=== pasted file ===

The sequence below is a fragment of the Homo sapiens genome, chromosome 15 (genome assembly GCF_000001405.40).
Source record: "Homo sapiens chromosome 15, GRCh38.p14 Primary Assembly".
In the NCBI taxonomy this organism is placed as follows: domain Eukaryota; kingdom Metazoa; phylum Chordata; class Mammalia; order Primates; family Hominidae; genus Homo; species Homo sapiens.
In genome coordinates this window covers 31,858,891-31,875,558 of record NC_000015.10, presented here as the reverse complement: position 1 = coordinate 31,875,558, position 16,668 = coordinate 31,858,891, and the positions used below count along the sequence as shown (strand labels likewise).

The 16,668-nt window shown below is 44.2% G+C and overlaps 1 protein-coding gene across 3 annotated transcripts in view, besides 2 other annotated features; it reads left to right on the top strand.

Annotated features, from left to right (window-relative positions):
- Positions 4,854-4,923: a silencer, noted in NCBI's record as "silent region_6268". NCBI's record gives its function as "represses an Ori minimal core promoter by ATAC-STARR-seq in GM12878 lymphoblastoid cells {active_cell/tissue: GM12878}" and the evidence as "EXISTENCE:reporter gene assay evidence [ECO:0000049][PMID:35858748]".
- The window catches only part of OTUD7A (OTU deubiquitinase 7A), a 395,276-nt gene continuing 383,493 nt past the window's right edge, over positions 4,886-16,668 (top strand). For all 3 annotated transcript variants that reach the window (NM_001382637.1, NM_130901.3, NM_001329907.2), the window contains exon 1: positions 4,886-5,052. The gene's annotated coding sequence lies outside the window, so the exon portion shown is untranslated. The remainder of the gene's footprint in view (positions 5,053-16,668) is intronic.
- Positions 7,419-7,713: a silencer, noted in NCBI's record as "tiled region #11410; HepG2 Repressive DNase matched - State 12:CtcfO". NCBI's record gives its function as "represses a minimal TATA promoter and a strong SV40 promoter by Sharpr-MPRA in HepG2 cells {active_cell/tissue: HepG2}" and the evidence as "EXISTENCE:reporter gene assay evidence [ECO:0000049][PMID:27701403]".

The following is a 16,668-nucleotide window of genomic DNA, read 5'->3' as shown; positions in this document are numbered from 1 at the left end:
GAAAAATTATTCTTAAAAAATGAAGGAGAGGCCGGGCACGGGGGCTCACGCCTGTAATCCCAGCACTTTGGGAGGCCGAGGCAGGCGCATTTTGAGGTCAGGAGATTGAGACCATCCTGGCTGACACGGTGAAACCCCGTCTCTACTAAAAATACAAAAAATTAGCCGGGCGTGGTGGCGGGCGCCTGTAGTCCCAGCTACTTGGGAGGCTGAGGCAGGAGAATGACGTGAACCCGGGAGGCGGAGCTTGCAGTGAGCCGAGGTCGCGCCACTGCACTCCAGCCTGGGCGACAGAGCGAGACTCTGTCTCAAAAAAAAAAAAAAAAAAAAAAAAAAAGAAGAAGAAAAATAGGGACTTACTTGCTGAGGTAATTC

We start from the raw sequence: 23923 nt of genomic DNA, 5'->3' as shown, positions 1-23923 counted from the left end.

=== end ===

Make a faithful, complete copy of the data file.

The sequence below is a fragment of the Homo sapiens genome, chromosome 15 (genome assembly GCF_000001405.40).
Source record: "Homo sapiens chromosome 15, GRCh38.p14 Primary Assembly".
In the NCBI taxonomy this organism is placed as follows: domain Eukaryota; kingdom Metazoa; phylum Chordata; class Mammalia; order Primates; family Hominidae; genus Homo; species Homo sapiens.
In genome coordinates this window covers 31,858,891-31,875,558 of record NC_000015.10, presented here as the reverse complement: position 1 = coordinate 31,875,558, position 16,668 = coordinate 31,858,891, and the positions used below count along the sequence as shown (strand labels likewise).

The 16,668-nt window shown below is 44.2% G+C and overlaps 1 protein-coding gene across 3 annotated transcripts in view, besides 2 other annotated features; it reads left to right on the top strand.

Annotated features, from left to right (window-relative positions):
- Positions 4,854-4,923: a silencer, noted in NCBI's record as "silent region_6268". NCBI's record gives its function as "represses an Ori minimal core promoter by ATAC-STARR-seq in GM12878 lymphoblastoid cells {active_cell/tissue: GM12878}" and the evidence as "EXISTENCE:reporter gene assay evidence [ECO:0000049][PMID:35858748]".
- The window catches only part of OTUD7A (OTU deubiquitinase 7A), a 395,276-nt gene continuing 383,493 nt past the window's right edge, over positions 4,886-16,668 (top strand). For all 3 annotated transcript variants that reach the window (NM_001382637.1, NM_130901.3, NM_001329907.2), the window contains exon 1: positions 4,886-5,052. The gene's annotated coding sequence lies outside the window, so the exon portion shown is untranslated. The remainder of the gene's footprint in view (positions 5,053-16,668) is intronic.
- Positions 7,419-7,713: a silencer, noted in NCBI's record as "tiled region #11410; HepG2 Repressive DNase matched - State 12:CtcfO". NCBI's record gives its function as "represses a minimal TATA promoter and a strong SV40 promoter by Sharpr-MPRA in HepG2 cells {active_cell/tissue: HepG2}" and the evidence as "EXISTENCE:reporter gene assay evidence [ECO:0000049][PMID:27701403]".

The following is a 16,668-nucleotide window of genomic DNA, read 5'->3' as shown; positions in this document are numbered from 1 at the left end:
GAAAAATTATTCTTAAAAAATGAAGGAGAGGCCGGGCACGGGGGCTCACGCCTGTAATCCCAGCACTTTGGGAGGCCGAGGCAGGCGCATTTTGAGGTCAGGAGATTGAGACCATCCTGGCTGACACGGTGAAACCCCGTCTCTACTAAAAATACAAAAAATTAGCCGGGCGTGGTGGCGGGCGCCTGTAGTCCCAGCTACTTGGGAGGCTGAGGCAGGAGAATGACGTGAACCCGGGAGGCGGAGCTTGCAGTGAGCCGAGGTCGCGCCACTGCACTCCAGCCTGGGCGACAGAGCGAGACTCTGTCTCAAAAAAAAAAAAAAAAAAAAAAAAAAAGAAGAAGAAAAATAGGGACTTACTTGCTGAGGTAATTC

We start from the raw sequence: 23923 nt of genomic DNA, 5'->3' as shown, positions 1-23923 counted from the left end.